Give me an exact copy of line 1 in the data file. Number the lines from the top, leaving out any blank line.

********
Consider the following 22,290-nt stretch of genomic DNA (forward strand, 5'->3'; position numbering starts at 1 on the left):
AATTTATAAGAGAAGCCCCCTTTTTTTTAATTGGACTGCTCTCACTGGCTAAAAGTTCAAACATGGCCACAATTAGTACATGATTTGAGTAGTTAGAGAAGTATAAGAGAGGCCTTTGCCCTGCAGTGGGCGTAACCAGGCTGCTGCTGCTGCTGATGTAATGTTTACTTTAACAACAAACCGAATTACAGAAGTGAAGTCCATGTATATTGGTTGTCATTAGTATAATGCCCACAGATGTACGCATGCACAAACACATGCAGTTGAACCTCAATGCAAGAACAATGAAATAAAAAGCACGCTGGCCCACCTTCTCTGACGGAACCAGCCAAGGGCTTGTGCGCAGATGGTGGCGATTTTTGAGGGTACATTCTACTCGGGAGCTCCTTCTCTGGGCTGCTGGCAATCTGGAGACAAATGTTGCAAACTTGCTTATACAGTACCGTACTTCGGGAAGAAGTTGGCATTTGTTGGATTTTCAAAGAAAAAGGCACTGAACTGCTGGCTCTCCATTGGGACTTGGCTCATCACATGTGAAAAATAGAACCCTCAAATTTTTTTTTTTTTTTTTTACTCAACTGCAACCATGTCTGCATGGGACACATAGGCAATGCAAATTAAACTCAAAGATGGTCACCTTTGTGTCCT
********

Consider the following 22,290-nt stretch of genomic DNA (forward strand, 5'->3'; position numbering starts at 1 on the left):